There are a variety of melee weapons to pick, all with unique movesets and different balances of damage types between slashing, piercing, and crushing. Each of those types of damage are more or less effective on specific Aragami parts, making it easier to break them, and earning the player more material rewards in the process.

  • Short swords have a blend of slashing and piercing, doing the least total damage per swing but having quick and safe attacks
  • Long swords are pure slash, and have a balanced attack speed/damage output
  • Greatswords are slash/crushing and move slowly but hit hard
  • Spears are exclusively piercing and have tricky yet flexible mobility
  • Hammers are pure crush and deal high damage while being able to boost the user with a rocket affixed to the back of the weapon
  • Dual blades have decent slash and pierce both with the ability to transform into a glaive form
  • Scythes have pure slashing damage, the ability to reach wide areas, and increased damage the further down the weapon one strikes an enemy
  • and heavy moons (a crescent-shaped weapon) are purely slashing, but have the ability to temporarily transform into an attack which deals crushing damage.

In addition to said standard attacks, your god arc can also perform what's called a "devour" attack by either charging up a slow devour by holding Y, or by pressing RB+Y for a quick chomp. Aside from the obvious catharsis associated with literally biting an Aragami in the middle of a gritty battle (it's equal parts metal and ridiculous), swallowing a hot load of oracle cells in this manner puts your character into "burst" status, powering up all attacks and, more importantly, giving access to what are called Burst Artes, attacks which replace various other actions in your arsenal. Up to three burst artes can be equipped to replace a ground attack, an aerial attack, and a step attack. Which action these artes replace is dependent both on which arte you equip to the slot as well as what variant of weapon you use. For extra flavoring, burst effects can be added to standard burst artes, which add miniscule amounts of extra damage (in slashing, piercing, or crushing) to the end of a burst arte every time it's performed. Each of these effects always append the burst artes to which they're set, but they all have unique hitboxes, visual effects, and attack speeds. Because these burst artes are largely quite a bit more powerful than standard attacks, the meta is to get into burst, stay in burst, and execute as many BAs as one can, which is much easier than one would think.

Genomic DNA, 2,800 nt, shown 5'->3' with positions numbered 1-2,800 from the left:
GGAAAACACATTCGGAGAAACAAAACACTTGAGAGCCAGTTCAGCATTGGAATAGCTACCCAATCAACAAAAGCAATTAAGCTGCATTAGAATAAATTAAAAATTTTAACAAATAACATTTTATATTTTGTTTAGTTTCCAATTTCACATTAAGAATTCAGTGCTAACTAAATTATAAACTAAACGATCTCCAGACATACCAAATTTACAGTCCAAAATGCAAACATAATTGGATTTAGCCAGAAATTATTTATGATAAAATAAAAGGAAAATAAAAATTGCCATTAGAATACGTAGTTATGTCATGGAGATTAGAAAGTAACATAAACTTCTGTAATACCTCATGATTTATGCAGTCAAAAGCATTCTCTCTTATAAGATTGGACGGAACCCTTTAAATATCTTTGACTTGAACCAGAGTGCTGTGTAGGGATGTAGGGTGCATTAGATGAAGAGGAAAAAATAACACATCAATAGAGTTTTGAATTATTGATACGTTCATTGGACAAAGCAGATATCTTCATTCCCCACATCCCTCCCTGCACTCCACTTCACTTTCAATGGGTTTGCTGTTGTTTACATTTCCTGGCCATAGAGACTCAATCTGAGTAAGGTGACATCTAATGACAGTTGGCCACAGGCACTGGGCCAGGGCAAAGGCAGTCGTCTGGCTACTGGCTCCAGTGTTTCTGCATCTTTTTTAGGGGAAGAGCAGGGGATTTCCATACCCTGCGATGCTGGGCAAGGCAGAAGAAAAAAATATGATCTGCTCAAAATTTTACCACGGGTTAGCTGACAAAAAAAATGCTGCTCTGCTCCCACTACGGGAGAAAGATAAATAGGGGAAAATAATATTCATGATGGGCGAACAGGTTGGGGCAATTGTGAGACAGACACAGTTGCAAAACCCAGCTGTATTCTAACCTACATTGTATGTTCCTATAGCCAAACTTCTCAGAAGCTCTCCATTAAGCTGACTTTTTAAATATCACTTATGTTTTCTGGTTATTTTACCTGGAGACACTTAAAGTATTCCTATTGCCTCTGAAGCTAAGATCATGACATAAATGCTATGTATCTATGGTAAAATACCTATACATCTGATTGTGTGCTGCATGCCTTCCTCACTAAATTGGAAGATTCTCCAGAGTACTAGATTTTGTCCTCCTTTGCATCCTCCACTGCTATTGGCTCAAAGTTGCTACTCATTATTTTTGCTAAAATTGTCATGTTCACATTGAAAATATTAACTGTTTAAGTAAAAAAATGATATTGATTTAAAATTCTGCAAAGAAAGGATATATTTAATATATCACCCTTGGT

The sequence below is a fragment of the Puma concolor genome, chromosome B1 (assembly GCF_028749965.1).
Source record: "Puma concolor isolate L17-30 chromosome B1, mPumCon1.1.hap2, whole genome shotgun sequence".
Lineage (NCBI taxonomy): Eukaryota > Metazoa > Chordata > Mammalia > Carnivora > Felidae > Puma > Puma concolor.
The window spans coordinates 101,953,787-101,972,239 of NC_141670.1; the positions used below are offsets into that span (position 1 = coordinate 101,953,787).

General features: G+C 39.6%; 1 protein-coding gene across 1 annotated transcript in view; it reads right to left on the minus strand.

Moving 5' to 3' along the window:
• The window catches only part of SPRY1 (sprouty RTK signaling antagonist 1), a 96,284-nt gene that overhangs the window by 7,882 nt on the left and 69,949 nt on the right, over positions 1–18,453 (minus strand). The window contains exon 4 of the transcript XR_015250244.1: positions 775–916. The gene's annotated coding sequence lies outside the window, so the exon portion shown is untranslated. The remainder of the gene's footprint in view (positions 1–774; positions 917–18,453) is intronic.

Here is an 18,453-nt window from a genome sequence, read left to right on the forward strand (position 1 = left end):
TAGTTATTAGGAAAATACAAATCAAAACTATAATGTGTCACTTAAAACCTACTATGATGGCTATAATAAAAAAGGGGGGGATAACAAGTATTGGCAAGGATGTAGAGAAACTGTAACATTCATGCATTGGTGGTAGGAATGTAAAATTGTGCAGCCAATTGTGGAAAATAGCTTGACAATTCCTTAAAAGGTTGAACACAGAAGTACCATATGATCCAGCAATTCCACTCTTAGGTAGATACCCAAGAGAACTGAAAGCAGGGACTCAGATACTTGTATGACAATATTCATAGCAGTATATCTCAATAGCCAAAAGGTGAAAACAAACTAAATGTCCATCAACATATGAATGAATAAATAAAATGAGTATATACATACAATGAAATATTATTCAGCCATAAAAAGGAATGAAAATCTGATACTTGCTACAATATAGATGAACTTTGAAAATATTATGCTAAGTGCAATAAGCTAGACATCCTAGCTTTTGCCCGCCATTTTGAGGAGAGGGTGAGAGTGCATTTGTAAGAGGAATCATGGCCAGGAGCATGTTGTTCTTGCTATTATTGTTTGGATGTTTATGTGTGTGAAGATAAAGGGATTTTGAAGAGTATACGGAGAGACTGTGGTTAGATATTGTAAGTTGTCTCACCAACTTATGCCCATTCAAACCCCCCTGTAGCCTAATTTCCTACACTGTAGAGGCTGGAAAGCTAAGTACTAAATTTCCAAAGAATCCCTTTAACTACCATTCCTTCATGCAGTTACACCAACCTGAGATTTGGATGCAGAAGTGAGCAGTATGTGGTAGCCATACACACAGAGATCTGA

Munching an Aragami will always put the muncher into a level 1 burst, as well as refill a portion of the burst gauge, but it also grants what is called an Aragami Bullet. In the previous titles, this manifested as both a projectile you could fire back, mimicking both the attacks pattern and element of the Aragami devoured, but also as a method of putting an ally into a higher level of burst (up to level 3) by firing the bullet at them using RB+Y. This allowed for a small strategy of biting off pieces of, say, a flame Aragami, to then be fired back at a frost Aragami in the same hunt to hit its weakness. In God Eater 3, however, the only options one gets with the Aragami bullets given is to transfer them to a teammate, removing a small facet of strategy from the equation.


Aragami pieces aren't the only means of ranged attacks, however, as the gun/bullet systems of games prior make their return, though with some heavy changes. Similar to the multiple weapon types having their own properties and damage types, the guns sport their own spreads of qualities and damage ratios. Pressing RB briefly will switch from melee to gun mode, allowing one's oracle cells (represented by a green gauge below the health bar) to be converted into bullets and be fired at Aragami by using either the X or Y buttons (depending on which slot a particular bullet is set to). There are 4 types of guns: